Zeenat Aman sets the rain on fire in “Haye Haye Yeh Majboori” from Shor (1972).

But enough talk. Now that you know the history, here is our list in chronological order of Bollywood’s greatest rain songs! These all-time classic give an entirely new meaning to “Singin’ in the Rain!”

The Best Rain Songs of Classic Bollywood

  1. Pyar Hua Iqrar Hua (Shree 420 – 1955)
  2. Yeh Raat Bheegi Bheegi (Chori Chori – 1956)
  3. Ek Ladki Bheegi Bhagi Si (Chalti Ka Naam Gaadi – 1958)
  4. Dil Tera Deewana Hai Sanam (Dil Tera Deewana – 1960)
  5. Dum Dum Diga Diga (Chhalia -1960)
  6. O Sajna Barkha Bahar Aayi (Parakh -1960)
  7. Rim Jhim Ke Tarane (Kala Bazaar – 1960)
  8. Zindagi Bhar Nahin Bhoolegi (Barsaat Ki Raat – 1960)
  9. Chhup Gaye Saade Nazare (Do Raaste – 1969)
  10. Aaya Saawan Jhoom Ke (Aaya Saawan Jhoom Ke – 1969)
  11. Ang Lag Ja Balma (Mera Naam Joker – 1970)
  12. Haye Re Haye (Humjoli – 1970)
  13. Bheegi Bheegi Raaton Mein (Ajnabi – 1972)
  14. Paani Re Paani (Shor – 1972)
  15. Haye Haye Yeh Majboori (Roti Kapada Aur Makaan – 1974)
Rajesh Khanna Zeenat Aman Bheegi Bheegi Raaton Mein
Rajesh Khanna cuddles Zeenat Aman to keep warm in the spicy rain song “Bheegi Bheegi Raaton Mein” in Ajnabi (1974).

And there you have it, the 15 best classic Bollywood rain songs over the ages! What are YOUR favorite rain songs from classic Bollywood–and tell us how they’ve influenced your own love stories!

– Mrs. 55

Who Is Mani Rabadi?

You’ve probably never heard of Mani Rabadi, but I’ll bet you’ve seen her work before. A behind-the-scenes legend, Mani Rabadi was a fashion designer to the stars. This woman was the final word in costume design for Bollywood films of the 60s and 70s (even continuing to work until Hum Aapke Hain Kaun in 1994)! If you wanted something run-of-the-mill, Mani Rabadi was not your woman. But if a director wanted something to stand out, to set bold trends, and to wow the audience with glamour, she was the only choice. When you see some of the pictures below, you can readily understand how this silent woman in the background transformed the careers of the stars. Her styles turned actors into icons, and made actresses into idols.

Starting her career in a humble toy factory to help pay tuition, and then joining the Indian People’s Theatre Association, Mani got her first break doing Gujarati films before moving to Bollywood. Here is a gallery of her designs from the movies we all love:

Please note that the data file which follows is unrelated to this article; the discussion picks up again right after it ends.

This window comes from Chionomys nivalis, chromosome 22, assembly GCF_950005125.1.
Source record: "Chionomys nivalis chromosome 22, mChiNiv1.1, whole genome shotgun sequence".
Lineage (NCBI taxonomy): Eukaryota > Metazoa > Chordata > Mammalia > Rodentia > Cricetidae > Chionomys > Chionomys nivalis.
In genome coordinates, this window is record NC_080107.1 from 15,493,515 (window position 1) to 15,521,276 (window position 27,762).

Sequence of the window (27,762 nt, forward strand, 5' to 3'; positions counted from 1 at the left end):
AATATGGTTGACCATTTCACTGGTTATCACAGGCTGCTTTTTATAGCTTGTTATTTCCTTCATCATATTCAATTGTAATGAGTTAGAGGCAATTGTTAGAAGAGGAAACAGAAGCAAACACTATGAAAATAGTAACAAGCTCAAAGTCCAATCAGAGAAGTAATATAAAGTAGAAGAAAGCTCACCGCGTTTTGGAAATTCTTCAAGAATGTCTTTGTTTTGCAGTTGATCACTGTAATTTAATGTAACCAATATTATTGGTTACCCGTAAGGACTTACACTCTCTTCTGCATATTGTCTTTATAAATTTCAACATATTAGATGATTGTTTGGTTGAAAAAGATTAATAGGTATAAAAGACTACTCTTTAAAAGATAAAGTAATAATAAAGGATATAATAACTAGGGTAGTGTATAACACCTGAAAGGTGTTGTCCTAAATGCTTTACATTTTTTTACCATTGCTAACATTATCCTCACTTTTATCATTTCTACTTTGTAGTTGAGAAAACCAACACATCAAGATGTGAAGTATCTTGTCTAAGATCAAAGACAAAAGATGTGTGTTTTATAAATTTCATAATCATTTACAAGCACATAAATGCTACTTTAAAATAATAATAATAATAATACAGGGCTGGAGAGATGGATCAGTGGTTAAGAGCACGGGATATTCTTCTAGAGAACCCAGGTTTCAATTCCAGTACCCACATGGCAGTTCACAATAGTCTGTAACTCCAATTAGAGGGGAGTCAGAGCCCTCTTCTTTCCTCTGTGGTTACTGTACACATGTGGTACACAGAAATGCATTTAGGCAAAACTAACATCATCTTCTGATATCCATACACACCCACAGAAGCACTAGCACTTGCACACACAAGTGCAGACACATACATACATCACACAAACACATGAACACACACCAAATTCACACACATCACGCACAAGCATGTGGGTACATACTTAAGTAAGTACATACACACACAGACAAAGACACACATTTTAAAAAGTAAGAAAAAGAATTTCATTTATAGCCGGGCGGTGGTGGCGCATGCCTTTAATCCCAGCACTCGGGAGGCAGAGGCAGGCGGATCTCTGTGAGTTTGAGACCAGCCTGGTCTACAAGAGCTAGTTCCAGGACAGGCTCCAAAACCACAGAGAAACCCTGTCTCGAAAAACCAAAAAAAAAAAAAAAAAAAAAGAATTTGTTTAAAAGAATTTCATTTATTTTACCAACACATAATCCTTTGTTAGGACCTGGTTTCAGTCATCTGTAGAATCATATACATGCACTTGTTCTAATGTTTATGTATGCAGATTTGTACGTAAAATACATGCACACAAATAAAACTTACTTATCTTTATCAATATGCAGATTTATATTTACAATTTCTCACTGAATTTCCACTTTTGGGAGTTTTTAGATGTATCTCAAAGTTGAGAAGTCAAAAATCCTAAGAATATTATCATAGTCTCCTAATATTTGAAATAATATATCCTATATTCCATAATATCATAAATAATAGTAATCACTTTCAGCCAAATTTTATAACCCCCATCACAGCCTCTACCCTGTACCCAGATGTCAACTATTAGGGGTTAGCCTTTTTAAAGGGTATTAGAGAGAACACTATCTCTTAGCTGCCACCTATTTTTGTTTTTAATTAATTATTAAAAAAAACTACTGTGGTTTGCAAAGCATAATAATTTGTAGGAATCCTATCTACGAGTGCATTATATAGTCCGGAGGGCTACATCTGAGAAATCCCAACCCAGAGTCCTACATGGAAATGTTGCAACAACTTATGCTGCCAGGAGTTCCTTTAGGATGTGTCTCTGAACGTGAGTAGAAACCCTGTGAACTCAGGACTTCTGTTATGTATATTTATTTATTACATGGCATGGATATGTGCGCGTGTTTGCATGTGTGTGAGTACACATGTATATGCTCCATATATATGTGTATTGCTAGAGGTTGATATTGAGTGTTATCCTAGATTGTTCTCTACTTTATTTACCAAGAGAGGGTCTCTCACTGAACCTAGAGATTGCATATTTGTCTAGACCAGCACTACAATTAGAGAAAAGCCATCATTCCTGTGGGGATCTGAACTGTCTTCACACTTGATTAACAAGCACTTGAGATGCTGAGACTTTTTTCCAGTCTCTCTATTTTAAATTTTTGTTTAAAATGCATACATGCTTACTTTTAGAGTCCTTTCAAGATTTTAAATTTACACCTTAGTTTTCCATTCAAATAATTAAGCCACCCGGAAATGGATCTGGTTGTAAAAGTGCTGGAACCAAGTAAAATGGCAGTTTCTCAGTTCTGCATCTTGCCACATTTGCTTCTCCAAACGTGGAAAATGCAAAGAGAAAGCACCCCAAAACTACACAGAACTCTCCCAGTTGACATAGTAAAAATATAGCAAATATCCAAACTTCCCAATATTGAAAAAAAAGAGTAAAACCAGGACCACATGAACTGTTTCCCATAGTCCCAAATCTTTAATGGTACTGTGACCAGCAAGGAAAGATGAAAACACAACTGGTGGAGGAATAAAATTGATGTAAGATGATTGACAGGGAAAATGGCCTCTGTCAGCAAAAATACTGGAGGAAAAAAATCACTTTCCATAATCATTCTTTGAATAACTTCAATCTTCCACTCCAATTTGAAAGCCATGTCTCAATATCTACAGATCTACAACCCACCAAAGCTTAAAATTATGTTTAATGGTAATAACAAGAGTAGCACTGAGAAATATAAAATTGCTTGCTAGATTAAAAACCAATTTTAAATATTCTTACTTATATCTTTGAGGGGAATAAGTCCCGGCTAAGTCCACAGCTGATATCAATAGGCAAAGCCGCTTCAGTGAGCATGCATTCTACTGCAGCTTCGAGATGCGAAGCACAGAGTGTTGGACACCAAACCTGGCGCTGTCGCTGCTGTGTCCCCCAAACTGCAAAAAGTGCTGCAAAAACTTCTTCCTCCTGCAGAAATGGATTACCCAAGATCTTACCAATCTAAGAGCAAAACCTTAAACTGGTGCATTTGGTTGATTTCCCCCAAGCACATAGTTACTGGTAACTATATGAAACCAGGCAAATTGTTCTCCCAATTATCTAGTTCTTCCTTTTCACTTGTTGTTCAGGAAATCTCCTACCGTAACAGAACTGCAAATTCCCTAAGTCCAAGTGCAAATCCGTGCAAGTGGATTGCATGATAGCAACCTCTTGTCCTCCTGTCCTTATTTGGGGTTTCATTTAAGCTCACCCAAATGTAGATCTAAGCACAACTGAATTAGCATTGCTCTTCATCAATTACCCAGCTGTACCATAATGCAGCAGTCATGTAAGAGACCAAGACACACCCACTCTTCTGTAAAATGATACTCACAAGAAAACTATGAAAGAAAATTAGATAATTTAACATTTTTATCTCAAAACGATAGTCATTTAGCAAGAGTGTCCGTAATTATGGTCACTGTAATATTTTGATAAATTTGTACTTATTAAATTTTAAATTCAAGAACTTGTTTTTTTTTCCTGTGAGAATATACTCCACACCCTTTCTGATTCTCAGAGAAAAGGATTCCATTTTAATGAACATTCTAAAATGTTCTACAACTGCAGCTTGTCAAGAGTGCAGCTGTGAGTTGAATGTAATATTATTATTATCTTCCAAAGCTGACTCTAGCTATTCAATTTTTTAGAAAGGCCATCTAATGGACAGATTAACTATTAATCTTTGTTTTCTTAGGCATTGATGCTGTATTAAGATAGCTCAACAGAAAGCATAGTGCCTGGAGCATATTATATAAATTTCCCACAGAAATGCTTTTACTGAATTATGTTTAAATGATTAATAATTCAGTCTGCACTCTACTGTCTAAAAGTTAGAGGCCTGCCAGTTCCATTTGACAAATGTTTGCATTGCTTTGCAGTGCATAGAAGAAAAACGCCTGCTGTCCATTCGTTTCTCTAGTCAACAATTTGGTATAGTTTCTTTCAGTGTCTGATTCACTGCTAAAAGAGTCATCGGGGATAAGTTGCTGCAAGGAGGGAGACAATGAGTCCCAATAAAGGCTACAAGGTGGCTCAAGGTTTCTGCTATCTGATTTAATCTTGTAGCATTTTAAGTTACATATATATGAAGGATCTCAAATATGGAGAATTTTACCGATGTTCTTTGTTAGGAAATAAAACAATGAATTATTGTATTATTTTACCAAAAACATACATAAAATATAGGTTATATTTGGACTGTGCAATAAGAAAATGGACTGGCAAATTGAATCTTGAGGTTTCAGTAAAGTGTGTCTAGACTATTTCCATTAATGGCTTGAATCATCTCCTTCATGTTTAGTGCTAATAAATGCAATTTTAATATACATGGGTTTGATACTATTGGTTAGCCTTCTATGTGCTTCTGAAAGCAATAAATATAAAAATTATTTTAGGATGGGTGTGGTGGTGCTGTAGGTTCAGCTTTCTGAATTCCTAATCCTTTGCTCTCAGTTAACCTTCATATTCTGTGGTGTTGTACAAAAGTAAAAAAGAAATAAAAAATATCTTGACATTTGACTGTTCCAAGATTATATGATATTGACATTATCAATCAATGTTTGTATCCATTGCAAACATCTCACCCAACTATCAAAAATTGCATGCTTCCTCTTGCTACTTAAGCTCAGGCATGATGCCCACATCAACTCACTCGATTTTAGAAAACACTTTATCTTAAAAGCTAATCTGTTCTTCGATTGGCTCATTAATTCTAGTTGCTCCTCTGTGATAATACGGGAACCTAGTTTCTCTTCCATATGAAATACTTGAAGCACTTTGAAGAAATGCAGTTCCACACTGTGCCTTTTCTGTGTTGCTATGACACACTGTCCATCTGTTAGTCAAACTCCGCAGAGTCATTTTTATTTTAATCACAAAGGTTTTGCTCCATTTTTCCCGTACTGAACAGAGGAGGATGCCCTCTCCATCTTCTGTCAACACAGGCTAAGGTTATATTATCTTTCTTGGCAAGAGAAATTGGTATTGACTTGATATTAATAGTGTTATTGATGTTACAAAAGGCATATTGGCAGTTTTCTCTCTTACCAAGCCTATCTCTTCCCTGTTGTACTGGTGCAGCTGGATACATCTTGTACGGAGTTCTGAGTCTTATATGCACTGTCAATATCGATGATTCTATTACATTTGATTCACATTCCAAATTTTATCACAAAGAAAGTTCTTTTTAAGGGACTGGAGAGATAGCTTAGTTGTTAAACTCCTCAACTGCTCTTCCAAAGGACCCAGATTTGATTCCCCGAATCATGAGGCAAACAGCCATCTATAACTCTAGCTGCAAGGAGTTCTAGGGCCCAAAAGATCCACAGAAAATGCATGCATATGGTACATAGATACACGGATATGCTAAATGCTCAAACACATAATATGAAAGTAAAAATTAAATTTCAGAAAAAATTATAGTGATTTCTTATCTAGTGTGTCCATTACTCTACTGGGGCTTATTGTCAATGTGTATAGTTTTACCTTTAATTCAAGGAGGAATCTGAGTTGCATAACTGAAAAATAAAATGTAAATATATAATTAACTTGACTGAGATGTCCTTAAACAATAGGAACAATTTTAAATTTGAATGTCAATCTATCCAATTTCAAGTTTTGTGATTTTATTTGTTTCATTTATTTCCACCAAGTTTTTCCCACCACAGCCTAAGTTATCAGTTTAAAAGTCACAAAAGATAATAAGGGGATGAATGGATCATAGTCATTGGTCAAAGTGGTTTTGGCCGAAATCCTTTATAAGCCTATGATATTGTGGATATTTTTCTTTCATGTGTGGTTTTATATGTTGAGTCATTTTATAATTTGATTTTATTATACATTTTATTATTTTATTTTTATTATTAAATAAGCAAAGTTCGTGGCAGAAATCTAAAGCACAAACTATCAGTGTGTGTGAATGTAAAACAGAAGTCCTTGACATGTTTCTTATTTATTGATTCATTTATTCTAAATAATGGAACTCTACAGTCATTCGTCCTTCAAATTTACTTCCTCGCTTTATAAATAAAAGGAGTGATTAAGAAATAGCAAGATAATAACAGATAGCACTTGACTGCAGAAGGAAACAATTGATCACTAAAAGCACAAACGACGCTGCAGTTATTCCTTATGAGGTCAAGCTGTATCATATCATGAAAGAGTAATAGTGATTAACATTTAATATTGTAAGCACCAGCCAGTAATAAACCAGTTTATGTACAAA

An Evening in Paris (1967)

Sharmila actually plays a dual role in the film. The villainous side incidentally always shows her tummy–just to help the audience keep things straight.
Uhh, what precisely are you looking at Pran?
Cutsy hair clip that’s bigger than my nose? Don’t mind if I do.

Jewel Thief (1967)

I’ve talked a lot about my feelings for Helen in a chicken suit from this film, but this picture definitely deserves one more mention.
Yup, those are cotton balls puffing out of that red sari like polka dots. Just saying, it takes a bold and confident woman to try and pull that off.
Dev Anand poses as a French jewelry importer. Can’t you tell by the beret?

Aradhana (1969)

Who can forget Rajesh Khanna’s tall Nepali hat as he bellows “Mere Sapnon Ki Rani” on a hillside?
Rajesh Khanna in a blue suit with a hot red turtleneck during “Kora Kaagaz Tha” is the epitome of suave.
Unarguably the most famous scene from Aradhana, Sharmila Tagore makes a sari out of a flimsy blanket…and the rest is history.

Bobby (1973)

Youth and freedom must mean a tight leather jacket!
Umm, ok Dimple Kapadia, where did the rest of your shirt go though?
Cute but completely arbitrary villager costume for “Jhoot Bole Kauva Kate.”

Farz (1961)

Nice ascot, Jeetendra.
Oh, those tight white pants that made you who you were. It’s no wonder Jeetendra was nicknamed “Jumping Jack”!

Prince (1969)

Did someone say “hep cat”?!
Helen and Vijayantimala dance off in “Muqabla Humse Na Karo.”

Kati Patang (1970)

Asha briefly portrays a 70s bride before running away from the ceremony.
Bindu makes a spectacle of herself in comparison to Asha’s stark white sari..

Amar Akbar Anthony (1979)

Rishi Kapoor dresses as a qawwal by night.
There actually aren’t really words for this.
Moss green pleather jacket with religious bling.
You are wearing a fedora? Clearly, you have become a millionaire.

Don (1978)

Nothing says “bad boy” like a big red bowtie.
Don’t mess with her scarf.
Or his.
Helen rocks an overly slitted dress for “Yeh Mera Dil” in Don (1978)

The bottom line here is, could Jeetendra have seized Bombay by storm without his famous tight white pants? Could Dimple Kapadia have shot to stardom without costumes that only covered half of the minimum required? Doubtful. Sure, you might not want to be caught dead in a ditch with many of these outfits, but her work is so diverse, eye-catching, and unpredictable: Mani Rabadi is unarguably genius. Next time you watch one of these hits, consider the people behind the scenes and appreciate their fluid artistry hidden within the films.

-Mrs. 55